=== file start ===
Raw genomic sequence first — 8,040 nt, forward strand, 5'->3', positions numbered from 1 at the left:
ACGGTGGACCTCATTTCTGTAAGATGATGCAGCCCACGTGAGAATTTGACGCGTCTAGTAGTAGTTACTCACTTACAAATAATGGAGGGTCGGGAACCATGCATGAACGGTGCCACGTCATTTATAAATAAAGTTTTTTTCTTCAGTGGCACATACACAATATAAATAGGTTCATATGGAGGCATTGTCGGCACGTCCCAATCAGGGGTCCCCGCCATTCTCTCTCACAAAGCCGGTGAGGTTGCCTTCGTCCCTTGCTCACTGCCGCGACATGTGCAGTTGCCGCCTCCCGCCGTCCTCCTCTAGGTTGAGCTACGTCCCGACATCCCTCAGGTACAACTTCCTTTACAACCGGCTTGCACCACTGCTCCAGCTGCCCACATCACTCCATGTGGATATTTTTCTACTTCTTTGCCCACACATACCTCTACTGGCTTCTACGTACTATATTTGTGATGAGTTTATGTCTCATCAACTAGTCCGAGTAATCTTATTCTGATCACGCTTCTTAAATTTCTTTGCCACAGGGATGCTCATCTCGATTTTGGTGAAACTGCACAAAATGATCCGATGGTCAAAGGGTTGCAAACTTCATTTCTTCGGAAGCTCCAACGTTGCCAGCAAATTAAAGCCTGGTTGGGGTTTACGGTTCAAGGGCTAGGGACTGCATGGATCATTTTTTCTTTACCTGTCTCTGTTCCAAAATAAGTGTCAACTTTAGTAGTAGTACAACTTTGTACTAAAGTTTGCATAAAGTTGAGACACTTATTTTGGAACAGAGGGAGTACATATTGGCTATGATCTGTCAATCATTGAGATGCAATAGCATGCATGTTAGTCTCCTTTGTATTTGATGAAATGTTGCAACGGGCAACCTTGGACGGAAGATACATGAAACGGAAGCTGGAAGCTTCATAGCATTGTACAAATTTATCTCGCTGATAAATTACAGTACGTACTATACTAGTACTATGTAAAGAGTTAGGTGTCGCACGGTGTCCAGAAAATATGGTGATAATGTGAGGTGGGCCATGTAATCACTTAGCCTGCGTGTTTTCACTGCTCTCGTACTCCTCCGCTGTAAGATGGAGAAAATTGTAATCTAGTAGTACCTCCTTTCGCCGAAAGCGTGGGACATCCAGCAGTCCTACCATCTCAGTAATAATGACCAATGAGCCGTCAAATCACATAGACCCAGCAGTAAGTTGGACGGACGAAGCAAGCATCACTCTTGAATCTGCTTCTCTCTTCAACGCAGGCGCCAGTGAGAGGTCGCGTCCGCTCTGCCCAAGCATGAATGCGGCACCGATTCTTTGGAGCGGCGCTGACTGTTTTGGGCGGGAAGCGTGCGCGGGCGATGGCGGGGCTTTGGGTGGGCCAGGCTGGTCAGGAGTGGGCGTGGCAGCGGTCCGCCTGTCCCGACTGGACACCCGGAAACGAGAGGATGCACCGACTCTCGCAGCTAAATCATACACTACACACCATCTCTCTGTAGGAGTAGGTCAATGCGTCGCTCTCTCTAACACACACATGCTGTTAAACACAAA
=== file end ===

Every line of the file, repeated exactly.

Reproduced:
Raw genomic sequence first — 8,040 nt, forward strand, 5'->3', positions numbered from 1 at the left:
ACGGTGGACCTCATTTCTGTAAGATGATGCAGCCCACGTGAGAATTTGACGCGTCTAGTAGTAGTTACTCACTTACAAATAATGGAGGGTCGGGAACCATGCATGAACGGTGCCACGTCATTTATAAATAAAGTTTTTTTCTTCAGTGGCACATACACAATATAAATAGGTTCATATGGAGGCATTGTCGGCACGTCCCAATCAGGGGTCCCCGCCATTCTCTCTCACAAAGCCGGTGAGGTTGCCTTCGTCCCTTGCTCACTGCCGCGACATGTGCAGTTGCCGCCTCCCGCCGTCCTCCTCTAGGTTGAGCTACGTCCCGACATCCCTCAGGTACAACTTCCTTTACAACCGGCTTGCACCACTGCTCCAGCTGCCCACATCACTCCATGTGGATATTTTTCTACTTCTTTGCCCACACATACCTCTACTGGCTTCTACGTACTATATTTGTGATGAGTTTATGTCTCATCAACTAGTCCGAGTAATCTTATTCTGATCACGCTTCTTAAATTTCTTTGCCACAGGGATGCTCATCTCGATTTTGGTGAAACTGCACAAAATGATCCGATGGTCAAAGGGTTGCAAACTTCATTTCTTCGGAAGCTCCAACGTTGCCAGCAAATTAAAGCCTGGTTGGGGTTTACGGTTCAAGGGCTAGGGACTGCATGGATCATTTTTTCTTTACCTGTCTCTGTTCCAAAATAAGTGTCAACTTTAGTAGTAGTACAACTTTGTACTAAAGTTTGCATAAAGTTGAGACACTTATTTTGGAACAGAGGGAGTACATATTGGCTATGATCTGTCAATCATTGAGATGCAATAGCATGCATGTTAGTCTCCTTTGTATTTGATGAAATGTTGCAACGGGCAACCTTGGACGGAAGATACATGAAACGGAAGCTGGAAGCTTCATAGCATTGTACAAATTTATCTCGCTGATAAATTACAGTACGTACTATACTAGTACTATGTAAAGAGTTAGGTGTCGCACGGTGTCCAGAAAATATGGTGATAATGTGAGGTGGGCCATGTAATCACTTAGCCTGCGTGTTTTCACTGCTCTCGTACTCCTCCGCTGTAAGATGGAGAAAATTGTAATCTAGTAGTACCTCCTTTCGCCGAAAGCGTGGGACATCCAGCAGTCCTACCATCTCAGTAATAATGACCAATGAGCCGTCAAATCACATAGACCCAGCAGTAAGTTGGACGGACGAAGCAAGCATCACTCTTGAATCTGCTTCTCTCTTCAACGCAGGCGCCAGTGAGAGGTCGCGTCCGCTCTGCCCAAGCATGAATGCGGCACCGATTCTTTGGAGCGGCGCTGACTGTTTTGGGCGGGAAGCGTGCGCGGGCGATGGCGGGGCTTTGGGTGGGCCAGGCTGGTCAGGAGTGGGCGTGGCAGCGGTCCGCCTGTCCCGACTGGACACCCGGAAACGAGAGGATGCACCGACTCTCGCAGCTAAATCATACACTACACACCATCTCTCTGTAGGAGTAGGTCAATGCGTCGCTCTCTCTAACACACACATGCTGTTAAACACAAA